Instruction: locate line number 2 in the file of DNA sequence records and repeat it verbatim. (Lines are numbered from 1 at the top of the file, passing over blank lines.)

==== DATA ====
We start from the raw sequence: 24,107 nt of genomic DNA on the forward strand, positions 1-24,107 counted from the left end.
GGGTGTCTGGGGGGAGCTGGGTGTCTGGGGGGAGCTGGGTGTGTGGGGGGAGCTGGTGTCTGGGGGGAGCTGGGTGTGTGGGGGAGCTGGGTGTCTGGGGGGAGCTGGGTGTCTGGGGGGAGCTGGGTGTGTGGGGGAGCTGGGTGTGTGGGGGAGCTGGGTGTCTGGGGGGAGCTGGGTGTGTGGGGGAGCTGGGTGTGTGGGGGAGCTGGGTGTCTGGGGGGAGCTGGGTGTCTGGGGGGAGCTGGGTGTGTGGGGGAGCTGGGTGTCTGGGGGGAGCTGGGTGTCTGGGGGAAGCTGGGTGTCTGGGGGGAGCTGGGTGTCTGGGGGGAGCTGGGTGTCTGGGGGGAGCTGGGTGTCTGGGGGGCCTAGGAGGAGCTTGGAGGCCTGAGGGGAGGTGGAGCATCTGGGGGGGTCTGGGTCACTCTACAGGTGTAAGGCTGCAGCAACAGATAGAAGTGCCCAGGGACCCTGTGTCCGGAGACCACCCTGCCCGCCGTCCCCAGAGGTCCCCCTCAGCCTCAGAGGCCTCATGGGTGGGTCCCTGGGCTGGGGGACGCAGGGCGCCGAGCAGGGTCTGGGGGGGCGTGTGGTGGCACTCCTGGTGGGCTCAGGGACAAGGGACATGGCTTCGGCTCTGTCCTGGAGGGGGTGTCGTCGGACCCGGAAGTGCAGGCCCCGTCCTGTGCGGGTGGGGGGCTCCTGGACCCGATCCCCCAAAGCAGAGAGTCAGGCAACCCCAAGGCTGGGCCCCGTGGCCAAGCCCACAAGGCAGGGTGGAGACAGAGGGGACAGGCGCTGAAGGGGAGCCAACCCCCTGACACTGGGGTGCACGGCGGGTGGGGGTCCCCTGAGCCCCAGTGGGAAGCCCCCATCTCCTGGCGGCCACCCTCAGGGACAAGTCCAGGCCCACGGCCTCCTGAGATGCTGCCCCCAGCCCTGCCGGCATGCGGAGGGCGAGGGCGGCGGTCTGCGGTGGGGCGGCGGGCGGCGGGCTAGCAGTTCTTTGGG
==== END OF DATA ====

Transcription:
GGGTGTCTGGGGGGAGCTGGGTGTCTGGGGGGAGCTGGGTGTGTGGGGGGAGCTGGTGTCTGGGGGGAGCTGGGTGTGTGGGGGAGCTGGGTGTCTGGGGGGAGCTGGGTGTCTGGGGGGAGCTGGGTGTGTGGGGGAGCTGGGTGTGTGGGGGAGCTGGGTGTCTGGGGGGAGCTGGGTGTGTGGGGGAGCTGGGTGTGTGGGGGAGCTGGGTGTCTGGGGGGAGCTGGGTGTCTGGGGGGAGCTGGGTGTGTGGGGGAGCTGGGTGTCTGGGGGGAGCTGGGTGTCTGGGGGAAGCTGGGTGTCTGGGGGGAGCTGGGTGTCTGGGGGGAGCTGGGTGTCTGGGGGGAGCTGGGTGTCTGGGGGGCCTAGGAGGAGCTTGGAGGCCTGAGGGGAGGTGGAGCATCTGGGGGGGTCTGGGTCACTCTACAGGTGTAAGGCTGCAGCAACAGATAGAAGTGCCCAGGGACCCTGTGTCCGGAGACCACCCTGCCCGCCGTCCCCAGAGGTCCCCCTCAGCCTCAGAGGCCTCATGGGTGGGTCCCTGGGCTGGGGGACGCAGGGCGCCGAGCAGGGTCTGGGGGGGCGTGTGGTGGCACTCCTGGTGGGCTCAGGGACAAGGGACATGGCTTCGGCTCTGTCCTGGAGGGGGTGTCGTCGGACCCGGAAGTGCAGGCCCCGTCCTGTGCGGGTGGGGGGCTCCTGGACCCGATCCCCCAAAGCAGAGAGTCAGGCAACCCCAAGGCTGGGCCCCGTGGCCAAGCCCACAAGGCAGGGTGGAGACAGAGGGGACAGGCGCTGAAGGGGAGCCAACCCCCTGACACTGGGGTGCACGGCGGGTGGGGGTCCCCTGAGCCCCAGTGGGAAGCCCCCATCTCCTGGCGGCCACCCTCAGGGACAAGTCCAGGCCCACGGCCTCCTGAGATGCTGCCCCCAGCCCTGCCGGCATGCGGAGGGCGAGGGCGGCGGTCTGCGGTGGGGCGGCGGGCGGCGGGCTAGCAGTTCTTTGGG